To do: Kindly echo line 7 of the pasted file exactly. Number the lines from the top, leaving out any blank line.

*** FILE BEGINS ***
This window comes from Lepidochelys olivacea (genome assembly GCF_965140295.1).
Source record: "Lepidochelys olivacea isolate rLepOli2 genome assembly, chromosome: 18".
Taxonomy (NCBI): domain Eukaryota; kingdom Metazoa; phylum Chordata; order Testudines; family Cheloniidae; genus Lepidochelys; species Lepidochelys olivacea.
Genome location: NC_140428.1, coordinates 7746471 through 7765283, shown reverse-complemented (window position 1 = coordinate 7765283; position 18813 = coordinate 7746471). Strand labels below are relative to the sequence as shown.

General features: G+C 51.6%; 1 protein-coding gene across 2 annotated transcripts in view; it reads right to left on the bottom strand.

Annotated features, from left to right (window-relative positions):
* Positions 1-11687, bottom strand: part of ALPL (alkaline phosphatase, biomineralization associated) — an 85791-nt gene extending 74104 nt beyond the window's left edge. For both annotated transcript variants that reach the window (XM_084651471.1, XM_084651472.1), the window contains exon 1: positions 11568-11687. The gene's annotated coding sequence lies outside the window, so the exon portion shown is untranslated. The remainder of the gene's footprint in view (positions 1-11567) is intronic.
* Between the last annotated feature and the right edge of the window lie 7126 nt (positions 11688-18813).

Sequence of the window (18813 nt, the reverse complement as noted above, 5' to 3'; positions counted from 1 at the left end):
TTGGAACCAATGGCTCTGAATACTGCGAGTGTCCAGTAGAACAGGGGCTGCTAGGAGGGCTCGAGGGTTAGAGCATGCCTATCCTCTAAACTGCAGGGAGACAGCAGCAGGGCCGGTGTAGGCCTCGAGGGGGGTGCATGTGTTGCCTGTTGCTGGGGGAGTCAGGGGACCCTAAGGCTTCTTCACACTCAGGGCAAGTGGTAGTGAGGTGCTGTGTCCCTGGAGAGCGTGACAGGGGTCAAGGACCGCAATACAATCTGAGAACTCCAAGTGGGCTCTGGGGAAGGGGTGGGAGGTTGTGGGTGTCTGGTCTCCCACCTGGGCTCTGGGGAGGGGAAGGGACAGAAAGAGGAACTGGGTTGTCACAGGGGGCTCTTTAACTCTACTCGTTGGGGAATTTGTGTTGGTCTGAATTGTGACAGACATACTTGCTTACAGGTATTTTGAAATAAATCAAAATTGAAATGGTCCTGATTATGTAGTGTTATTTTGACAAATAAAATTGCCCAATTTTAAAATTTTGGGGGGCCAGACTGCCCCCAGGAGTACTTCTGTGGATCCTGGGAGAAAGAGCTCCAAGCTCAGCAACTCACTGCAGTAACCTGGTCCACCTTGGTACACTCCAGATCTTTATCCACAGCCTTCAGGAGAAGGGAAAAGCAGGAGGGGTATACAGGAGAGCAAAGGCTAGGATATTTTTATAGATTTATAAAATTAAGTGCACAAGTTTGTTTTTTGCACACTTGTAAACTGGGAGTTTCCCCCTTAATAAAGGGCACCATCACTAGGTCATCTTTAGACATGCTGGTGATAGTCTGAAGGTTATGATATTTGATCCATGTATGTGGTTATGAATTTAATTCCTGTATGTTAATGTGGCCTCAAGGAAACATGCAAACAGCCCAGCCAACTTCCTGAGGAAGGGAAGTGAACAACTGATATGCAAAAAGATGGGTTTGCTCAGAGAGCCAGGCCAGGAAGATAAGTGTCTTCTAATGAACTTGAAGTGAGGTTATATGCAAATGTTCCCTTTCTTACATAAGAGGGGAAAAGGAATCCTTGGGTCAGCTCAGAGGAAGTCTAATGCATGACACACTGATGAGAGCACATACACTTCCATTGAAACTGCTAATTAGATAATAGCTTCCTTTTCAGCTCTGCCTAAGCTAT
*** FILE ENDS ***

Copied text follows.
* Positions 1-11687, bottom strand: part of ALPL (alkaline phosphatase, biomineralization associated) — an 85791-nt gene extending 74104 nt beyond the window's left edge. For both annotated transcript variants that reach the window (XM_084651471.1, XM_084651472.1), the window contains exon 1: positions 11568-11687. The gene's annotated coding sequence lies outside the window, so the exon portion shown is untranslated. The remainder of the gene's footprint in view (positions 1-11567) is intronic.